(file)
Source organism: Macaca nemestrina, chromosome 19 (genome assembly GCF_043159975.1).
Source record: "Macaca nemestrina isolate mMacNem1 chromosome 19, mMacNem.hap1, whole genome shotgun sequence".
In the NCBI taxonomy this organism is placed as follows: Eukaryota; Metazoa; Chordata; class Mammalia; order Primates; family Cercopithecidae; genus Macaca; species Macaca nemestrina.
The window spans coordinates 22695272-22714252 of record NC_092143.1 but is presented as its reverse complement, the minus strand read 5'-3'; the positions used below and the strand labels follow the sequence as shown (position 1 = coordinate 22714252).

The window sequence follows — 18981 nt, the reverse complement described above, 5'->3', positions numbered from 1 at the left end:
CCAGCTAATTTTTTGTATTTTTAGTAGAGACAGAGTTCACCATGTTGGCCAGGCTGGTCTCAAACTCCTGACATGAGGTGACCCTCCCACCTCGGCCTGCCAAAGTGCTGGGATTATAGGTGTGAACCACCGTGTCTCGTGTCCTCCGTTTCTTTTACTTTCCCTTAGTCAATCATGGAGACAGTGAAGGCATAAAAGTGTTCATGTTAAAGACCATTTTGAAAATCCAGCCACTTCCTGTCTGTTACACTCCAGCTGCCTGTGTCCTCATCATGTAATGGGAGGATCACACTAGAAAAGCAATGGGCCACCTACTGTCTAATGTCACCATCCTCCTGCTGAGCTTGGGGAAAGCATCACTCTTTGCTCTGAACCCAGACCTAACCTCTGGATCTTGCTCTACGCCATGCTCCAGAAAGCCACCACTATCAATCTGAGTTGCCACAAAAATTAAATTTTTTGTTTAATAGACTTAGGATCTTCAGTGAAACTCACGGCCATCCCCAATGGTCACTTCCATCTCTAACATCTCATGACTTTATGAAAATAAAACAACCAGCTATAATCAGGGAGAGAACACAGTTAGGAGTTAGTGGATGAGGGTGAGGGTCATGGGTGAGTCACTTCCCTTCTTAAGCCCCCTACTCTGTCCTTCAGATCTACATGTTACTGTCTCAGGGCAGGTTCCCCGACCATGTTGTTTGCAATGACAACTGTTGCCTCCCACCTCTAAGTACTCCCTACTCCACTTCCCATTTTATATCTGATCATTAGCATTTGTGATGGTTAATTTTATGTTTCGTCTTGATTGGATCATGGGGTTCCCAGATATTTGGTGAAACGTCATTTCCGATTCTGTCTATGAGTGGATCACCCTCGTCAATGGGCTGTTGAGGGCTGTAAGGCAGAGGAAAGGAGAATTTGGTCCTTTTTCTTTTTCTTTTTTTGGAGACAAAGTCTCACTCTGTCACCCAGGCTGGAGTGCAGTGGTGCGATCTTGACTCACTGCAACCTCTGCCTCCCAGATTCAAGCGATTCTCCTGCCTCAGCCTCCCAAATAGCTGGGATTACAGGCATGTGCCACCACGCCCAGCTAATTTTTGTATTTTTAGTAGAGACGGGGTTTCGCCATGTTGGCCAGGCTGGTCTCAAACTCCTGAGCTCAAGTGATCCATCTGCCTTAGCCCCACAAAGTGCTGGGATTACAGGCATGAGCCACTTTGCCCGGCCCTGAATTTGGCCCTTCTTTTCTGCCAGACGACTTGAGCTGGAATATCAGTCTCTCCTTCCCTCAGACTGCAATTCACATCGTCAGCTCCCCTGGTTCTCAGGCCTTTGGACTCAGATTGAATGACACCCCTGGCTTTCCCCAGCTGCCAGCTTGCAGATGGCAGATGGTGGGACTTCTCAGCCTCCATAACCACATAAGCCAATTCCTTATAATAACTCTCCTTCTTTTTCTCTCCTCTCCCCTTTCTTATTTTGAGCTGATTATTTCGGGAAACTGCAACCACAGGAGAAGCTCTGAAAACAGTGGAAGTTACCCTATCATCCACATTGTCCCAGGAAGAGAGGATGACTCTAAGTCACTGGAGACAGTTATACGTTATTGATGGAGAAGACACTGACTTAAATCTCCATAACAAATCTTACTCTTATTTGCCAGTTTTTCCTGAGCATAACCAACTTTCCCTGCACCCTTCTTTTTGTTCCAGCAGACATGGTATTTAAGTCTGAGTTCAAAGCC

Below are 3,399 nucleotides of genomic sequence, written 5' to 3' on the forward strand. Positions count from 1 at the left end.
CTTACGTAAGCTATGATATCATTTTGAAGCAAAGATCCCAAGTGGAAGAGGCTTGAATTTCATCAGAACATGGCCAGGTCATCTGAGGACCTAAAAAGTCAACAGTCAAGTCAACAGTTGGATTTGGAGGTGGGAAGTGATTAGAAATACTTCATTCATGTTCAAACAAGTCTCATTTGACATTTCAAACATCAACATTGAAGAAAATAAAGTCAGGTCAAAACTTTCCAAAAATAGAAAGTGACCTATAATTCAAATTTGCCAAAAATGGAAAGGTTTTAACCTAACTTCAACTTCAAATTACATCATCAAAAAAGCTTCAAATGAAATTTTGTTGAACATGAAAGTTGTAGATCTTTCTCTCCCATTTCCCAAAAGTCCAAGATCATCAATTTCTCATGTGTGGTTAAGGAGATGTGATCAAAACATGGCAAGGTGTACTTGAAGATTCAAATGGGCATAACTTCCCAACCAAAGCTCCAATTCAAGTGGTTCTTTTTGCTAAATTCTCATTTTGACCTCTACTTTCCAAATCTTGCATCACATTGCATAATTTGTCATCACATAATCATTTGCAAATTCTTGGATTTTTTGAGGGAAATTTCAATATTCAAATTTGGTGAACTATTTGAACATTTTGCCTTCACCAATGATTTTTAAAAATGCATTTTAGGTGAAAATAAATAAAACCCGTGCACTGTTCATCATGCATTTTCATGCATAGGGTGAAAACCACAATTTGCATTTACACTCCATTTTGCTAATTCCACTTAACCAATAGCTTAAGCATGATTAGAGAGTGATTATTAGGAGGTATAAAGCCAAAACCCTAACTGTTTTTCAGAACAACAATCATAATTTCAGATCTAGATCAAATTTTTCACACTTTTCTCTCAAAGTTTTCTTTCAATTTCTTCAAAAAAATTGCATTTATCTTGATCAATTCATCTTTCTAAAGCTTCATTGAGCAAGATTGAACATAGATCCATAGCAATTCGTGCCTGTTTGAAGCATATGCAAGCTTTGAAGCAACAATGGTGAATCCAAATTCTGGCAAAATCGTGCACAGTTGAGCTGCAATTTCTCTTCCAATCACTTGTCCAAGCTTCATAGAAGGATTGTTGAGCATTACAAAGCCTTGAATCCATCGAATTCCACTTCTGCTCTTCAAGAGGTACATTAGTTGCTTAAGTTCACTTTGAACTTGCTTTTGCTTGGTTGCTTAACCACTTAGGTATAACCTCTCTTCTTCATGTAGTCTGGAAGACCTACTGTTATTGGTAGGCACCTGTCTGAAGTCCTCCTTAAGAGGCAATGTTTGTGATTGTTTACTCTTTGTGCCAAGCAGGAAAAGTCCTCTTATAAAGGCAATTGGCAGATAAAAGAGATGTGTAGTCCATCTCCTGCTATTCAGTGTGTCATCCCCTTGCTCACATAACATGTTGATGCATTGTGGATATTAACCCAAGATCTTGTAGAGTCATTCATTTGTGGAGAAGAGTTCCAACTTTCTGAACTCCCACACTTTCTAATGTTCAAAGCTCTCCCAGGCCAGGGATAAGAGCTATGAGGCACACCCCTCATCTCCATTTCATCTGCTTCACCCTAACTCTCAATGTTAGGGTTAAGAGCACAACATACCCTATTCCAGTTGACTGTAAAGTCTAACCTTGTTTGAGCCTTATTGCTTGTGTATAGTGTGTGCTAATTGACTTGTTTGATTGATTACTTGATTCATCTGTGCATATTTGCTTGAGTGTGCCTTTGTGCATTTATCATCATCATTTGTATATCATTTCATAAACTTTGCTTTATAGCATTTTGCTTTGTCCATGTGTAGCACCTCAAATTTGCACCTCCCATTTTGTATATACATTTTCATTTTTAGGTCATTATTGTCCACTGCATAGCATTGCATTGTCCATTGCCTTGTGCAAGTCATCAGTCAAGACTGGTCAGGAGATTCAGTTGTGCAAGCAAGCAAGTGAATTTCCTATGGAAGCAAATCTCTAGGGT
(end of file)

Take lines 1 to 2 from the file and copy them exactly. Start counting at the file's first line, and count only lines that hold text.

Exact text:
Source organism: Macaca nemestrina, chromosome 19 (genome assembly GCF_043159975.1).
Source record: "Macaca nemestrina isolate mMacNem1 chromosome 19, mMacNem.hap1, whole genome shotgun sequence".